A free woman of color, Henriette Delille was the great-granddaughter of an emancipated slave. She found her calling in faith and charitable works. In an inscription left behind in one of her books, she professed in French, “I believe in God. I hope in God. I love. I wish to live and die for God.” Her dedication to that faith was manifested in 1836 when she founded the Sisters of the Presentation, an informal religious community for women of color.

Together with fellow free women of color Josephine Charles and Juliette Gaudin, Delille provided religious instruction to free and slave children, served as a sponsor for baptisms, and cared for orphans, the elderly, and the poor. Over time, the three women moved toward a more formal religious life, taking vows before Father Etienne Rousselon, vicar general of the Diocese of New Orleans, in 1852.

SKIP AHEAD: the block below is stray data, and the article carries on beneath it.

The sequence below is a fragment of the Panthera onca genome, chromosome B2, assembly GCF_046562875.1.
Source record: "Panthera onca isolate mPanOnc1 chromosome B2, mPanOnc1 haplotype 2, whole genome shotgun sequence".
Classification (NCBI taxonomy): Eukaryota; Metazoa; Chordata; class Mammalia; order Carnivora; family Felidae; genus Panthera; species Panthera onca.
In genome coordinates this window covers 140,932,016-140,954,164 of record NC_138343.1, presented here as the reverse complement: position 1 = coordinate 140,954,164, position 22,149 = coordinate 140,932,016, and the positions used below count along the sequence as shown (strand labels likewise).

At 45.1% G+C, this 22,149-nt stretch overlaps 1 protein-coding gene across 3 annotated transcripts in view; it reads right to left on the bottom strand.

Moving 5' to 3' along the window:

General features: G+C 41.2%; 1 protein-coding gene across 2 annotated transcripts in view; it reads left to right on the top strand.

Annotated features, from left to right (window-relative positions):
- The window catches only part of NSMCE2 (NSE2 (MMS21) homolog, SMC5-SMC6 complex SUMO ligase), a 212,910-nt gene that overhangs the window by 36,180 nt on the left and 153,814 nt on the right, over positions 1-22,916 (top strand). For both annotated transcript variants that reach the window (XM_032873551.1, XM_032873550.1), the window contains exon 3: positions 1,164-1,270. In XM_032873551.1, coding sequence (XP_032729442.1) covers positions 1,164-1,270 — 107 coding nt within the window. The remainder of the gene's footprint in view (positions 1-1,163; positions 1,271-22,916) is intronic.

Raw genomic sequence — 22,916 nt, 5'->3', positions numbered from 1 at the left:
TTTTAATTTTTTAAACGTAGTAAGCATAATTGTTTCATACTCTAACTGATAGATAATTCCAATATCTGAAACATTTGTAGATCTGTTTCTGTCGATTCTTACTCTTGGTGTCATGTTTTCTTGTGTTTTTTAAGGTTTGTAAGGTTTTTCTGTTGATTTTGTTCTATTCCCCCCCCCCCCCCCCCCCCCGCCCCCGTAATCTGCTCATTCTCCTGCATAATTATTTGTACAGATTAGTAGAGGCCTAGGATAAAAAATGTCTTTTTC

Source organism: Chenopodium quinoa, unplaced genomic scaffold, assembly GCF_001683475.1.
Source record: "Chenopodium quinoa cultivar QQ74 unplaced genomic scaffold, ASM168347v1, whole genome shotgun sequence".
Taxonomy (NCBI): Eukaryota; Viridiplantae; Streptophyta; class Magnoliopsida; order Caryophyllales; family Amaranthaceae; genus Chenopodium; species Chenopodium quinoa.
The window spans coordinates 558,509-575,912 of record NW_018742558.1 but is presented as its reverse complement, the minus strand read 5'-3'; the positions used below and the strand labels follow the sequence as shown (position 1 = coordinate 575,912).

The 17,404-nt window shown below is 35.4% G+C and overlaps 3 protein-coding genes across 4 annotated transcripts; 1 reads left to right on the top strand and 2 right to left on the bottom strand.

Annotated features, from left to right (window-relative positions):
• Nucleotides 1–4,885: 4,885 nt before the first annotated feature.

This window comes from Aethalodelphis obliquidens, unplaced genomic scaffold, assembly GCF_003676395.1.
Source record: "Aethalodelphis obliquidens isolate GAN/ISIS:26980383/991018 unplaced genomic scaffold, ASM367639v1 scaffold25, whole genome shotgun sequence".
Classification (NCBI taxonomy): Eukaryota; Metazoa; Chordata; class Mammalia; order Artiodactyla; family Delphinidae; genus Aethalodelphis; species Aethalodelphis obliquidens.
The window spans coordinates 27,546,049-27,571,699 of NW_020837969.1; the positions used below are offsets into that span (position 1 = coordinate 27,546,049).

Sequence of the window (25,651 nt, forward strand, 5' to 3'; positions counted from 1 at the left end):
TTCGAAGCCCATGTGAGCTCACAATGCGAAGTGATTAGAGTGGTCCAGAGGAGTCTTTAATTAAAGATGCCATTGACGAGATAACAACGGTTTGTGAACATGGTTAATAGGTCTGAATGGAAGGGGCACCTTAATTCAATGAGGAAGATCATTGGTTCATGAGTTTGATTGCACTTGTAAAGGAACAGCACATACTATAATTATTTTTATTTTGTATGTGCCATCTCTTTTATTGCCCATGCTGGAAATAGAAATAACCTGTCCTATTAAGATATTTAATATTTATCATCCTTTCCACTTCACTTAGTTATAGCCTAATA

Today, the religious order of women of color that Delille established is known as the Sisters of the Holy Family. Since her death, the sisters have continued her work, caring for the sick and elderly and operating schools and orphanages. In 1988 the Catholic Church began the process of considering Henriette Delille for sainthood.

Portrait of Henriette Delille (reproduction)

courtesy of the Sisters of the Holy Family

Henriette Delille sculpture


by Fay Stevenson-Smith

courtesy of the Sisters of the Holy Family